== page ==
SymptomsBy Mayo Clinic staff
Type 2 diabetes symptoms may develop slowly. In fact, you can have type 2 diabetes for years and not know it. Look for:
- Increased thirst and frequent urination. Excess sugar building up in your bloodstream causes fluid to be pulled from the tissues. This may leave you thirsty. As a result, you may drink — and urinate — more than usual.
- Increased hunger. Without enough insulin to move sugar into your cells, your muscles and organs become depleted of energy. This triggers intense hunger.
- Weight loss. Despite eating more than usual to relieve hunger, you may lose weight. Without the ability to metabolize glucose, the body uses alternative fuels stored in muscle and fat. Calories are lost as excess glucose is released in the urine.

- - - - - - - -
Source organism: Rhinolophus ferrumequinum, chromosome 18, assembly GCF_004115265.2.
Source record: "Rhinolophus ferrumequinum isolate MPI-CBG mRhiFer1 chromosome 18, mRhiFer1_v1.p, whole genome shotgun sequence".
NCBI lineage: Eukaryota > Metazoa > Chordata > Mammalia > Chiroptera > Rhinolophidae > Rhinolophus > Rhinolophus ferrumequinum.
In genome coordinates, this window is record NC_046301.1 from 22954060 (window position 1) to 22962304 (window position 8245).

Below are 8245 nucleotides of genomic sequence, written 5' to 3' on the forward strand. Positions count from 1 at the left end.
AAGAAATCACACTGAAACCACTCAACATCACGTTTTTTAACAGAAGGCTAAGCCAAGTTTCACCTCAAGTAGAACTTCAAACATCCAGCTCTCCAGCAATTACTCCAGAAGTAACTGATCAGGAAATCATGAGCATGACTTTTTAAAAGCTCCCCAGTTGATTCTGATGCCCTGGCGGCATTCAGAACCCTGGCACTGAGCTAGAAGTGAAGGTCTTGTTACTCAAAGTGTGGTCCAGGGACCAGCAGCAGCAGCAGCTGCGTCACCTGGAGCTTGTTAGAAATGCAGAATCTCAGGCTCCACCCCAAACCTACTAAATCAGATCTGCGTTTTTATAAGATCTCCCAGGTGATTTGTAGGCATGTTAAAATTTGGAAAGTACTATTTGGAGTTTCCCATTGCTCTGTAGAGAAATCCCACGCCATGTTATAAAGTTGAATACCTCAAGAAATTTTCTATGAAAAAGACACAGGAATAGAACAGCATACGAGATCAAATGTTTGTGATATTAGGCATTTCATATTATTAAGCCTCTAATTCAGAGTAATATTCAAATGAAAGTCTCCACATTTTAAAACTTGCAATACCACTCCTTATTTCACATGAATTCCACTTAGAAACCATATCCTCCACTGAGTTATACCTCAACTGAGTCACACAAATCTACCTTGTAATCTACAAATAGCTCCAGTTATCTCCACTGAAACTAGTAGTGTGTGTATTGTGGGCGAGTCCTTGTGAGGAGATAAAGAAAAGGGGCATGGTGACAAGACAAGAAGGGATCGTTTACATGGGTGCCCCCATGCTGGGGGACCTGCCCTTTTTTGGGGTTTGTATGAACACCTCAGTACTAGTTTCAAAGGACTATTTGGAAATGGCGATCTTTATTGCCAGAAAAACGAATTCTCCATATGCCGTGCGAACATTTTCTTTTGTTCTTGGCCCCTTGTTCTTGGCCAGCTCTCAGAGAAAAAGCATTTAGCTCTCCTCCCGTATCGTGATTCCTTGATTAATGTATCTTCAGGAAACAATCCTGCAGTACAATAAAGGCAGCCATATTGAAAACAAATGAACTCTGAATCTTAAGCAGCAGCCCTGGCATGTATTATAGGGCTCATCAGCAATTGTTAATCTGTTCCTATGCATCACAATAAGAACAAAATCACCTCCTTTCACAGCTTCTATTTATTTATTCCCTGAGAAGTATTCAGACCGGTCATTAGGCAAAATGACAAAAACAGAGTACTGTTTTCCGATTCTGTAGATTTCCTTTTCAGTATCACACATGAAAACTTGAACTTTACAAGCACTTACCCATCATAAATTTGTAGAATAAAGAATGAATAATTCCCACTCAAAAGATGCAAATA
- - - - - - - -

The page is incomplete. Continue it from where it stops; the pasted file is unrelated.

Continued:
- Fatigue. If your cells are deprived of sugar, you may become tired and irritable.
- Blurred vision. If your blood sugar is too high, fluid may be pulled from the lenses of your eyes. This may affect your ability to focus clearly.
- Slow-healing sores or frequent infections. Type 2 diabetes affects your ability to heal and resist infections.
- Areas of darkened skin. Some people with type 2 diabetes have patches of dark, velvety skin in the folds and creases of their bodies — usually in the armpits and neck. This condition, called acanthosis nigricans, may be a sign of insulin resistance.
When to see a doctor
See your doctor if you notice any type 2 diabetes symptoms.
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